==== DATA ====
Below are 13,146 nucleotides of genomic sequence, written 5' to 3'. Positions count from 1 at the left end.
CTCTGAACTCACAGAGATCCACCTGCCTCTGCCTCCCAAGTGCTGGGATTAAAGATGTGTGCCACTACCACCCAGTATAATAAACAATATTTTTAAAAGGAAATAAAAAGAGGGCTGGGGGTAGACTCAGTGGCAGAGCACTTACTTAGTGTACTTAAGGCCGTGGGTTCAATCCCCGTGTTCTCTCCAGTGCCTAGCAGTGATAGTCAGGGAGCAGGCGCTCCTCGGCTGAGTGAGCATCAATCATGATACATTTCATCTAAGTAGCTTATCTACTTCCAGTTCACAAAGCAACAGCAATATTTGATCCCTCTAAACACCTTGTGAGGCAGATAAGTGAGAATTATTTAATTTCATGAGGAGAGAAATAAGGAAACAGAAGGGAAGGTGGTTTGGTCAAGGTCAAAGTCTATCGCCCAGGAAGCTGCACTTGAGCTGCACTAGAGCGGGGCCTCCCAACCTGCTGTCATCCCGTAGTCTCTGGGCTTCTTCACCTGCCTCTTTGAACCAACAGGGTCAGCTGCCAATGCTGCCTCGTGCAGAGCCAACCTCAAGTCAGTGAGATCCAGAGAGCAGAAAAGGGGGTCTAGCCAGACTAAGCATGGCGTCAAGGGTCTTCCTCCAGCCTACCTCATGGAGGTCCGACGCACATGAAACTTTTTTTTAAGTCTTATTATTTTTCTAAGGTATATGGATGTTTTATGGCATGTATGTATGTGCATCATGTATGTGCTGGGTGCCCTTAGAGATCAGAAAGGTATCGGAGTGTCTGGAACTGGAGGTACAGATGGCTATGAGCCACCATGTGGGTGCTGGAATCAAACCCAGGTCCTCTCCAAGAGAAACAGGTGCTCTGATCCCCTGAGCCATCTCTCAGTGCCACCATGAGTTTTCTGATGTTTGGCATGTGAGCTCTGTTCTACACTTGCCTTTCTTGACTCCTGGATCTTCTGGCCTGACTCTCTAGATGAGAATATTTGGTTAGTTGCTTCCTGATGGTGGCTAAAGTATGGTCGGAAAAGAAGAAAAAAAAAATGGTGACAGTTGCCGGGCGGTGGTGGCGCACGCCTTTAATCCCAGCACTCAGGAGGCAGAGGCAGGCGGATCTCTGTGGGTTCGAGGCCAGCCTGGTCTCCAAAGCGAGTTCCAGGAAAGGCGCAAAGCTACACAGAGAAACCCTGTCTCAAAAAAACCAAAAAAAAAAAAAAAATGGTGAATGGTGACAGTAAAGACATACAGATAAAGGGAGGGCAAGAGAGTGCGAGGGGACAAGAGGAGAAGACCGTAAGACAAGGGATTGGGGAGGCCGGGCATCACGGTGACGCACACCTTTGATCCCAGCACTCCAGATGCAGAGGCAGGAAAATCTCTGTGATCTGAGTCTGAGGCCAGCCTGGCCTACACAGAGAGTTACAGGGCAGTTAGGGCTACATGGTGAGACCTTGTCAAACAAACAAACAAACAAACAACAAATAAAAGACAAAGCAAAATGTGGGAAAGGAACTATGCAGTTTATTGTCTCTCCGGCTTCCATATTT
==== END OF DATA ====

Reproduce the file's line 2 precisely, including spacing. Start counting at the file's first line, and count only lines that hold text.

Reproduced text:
CTCTGAACTCACAGAGATCCACCTGCCTCTGCCTCCCAAGTGCTGGGATTAAAGATGTGTGCCACTACCACCCAGTATAATAAACAATATTTTTAAAAGGAAATAAAAAGAGGGCTGGGGGTAGACTCAGTGGCAGAGCACTTACTTAGTGTACTTAAGGCCGTGGGTTCAATCCCCGTGTTCTCTCCAGTGCCTAGCAGTGATAGTCAGGGAGCAGGCGCTCCTCGGCTGAGTGAGCATCAATCATGATACATTTCATCTAAGTAGCTTATCTACTTCCAGTTCACAAAGCAACAGCAATATTTGATCCCTCTAAACACCTTGTGAGGCAGATAAGTGAGAATTATTTAATTTCATGAGGAGAGAAATAAGGAAACAGAAGGGAAGGTGGTTTGGTCAAGGTCAAAGTCTATCGCCCAGGAAGCTGCACTTGAGCTGCACTAGAGCGGGGCCTCCCAACCTGCTGTCATCCCGTAGTCTCTGGGCTTCTTCACCTGCCTCTTTGAACCAACAGGGTCAGCTGCCAATGCTGCCTCGTGCAGAGCCAACCTCAAGTCAGTGAGATCCAGAGAGCAGAAAAGGGGGTCTAGCCAGACTAAGCATGGCGTCAAGGGTCTTCCTCCAGCCTACCTCATGGAGGTCCGACGCACATGAAACTTTTTTTTAAGTCTTATTATTTTTCTAAGGTATATGGATGTTTTATGGCATGTATGTATGTGCATCATGTATGTGCTGGGTGCCCTTAGAGATCAGAAAGGTATCGGAGTGTCTGGAACTGGAGGTACAGATGGCTATGAGCCACCATGTGGGTGCTGGAATCAAACCCAGGTCCTCTCCAAGAGAAACAGGTGCTCTGATCCCCTGAGCCATCTCTCAGTGCCACCATGAGTTTTCTGATGTTTGGCATGTGAGCTCTGTTCTACACTTGCCTTTCTTGACTCCTGGATCTTCTGGCCTGACTCTCTAGATGAGAATATTTGGTTAGTTGCTTCCTGATGGTGGCTAAAGTATGGTCGGAAAAGAAGAAAAAAAAAATGGTGACAGTTGCCGGGCGGTGGTGGCGCACGCCTTTAATCCCAGCACTCAGGAGGCAGAGGCAGGCGGATCTCTGTGGGTTCGAGGCCAGCCTGGTCTCCAAAGCGAGTTCCAGGAAAGGCGCAAAGCTACACAGAGAAACCCTGTCTCAAAAAAACCAAAAAAAAAAAAAAAATGGTGAATGGTGACAGTAAAGACATACAGATAAAGGGAGGGCAAGAGAGTGCGAGGGGACAAGAGGAGAAGACCGTAAGACAAGGGATTGGGGAGGCCGGGCATCACGGTGACGCACACCTTTGATCCCAGCACTCCAGATGCAGAGGCAGGAAAATCTCTGTGATCTGAGTCTGAGGCCAGCCTGGCCTACACAGAGAGTTACAGGGCAGTTAGGGCTACATGGTGAGACCTTGTCAAACAAACAAACAAACAAACAACAAATAAAAGACAAAGCAAAATGTGGGAAAGGAACTATGCAGTTTATTGTCTCTCCGGCTTCCATATTT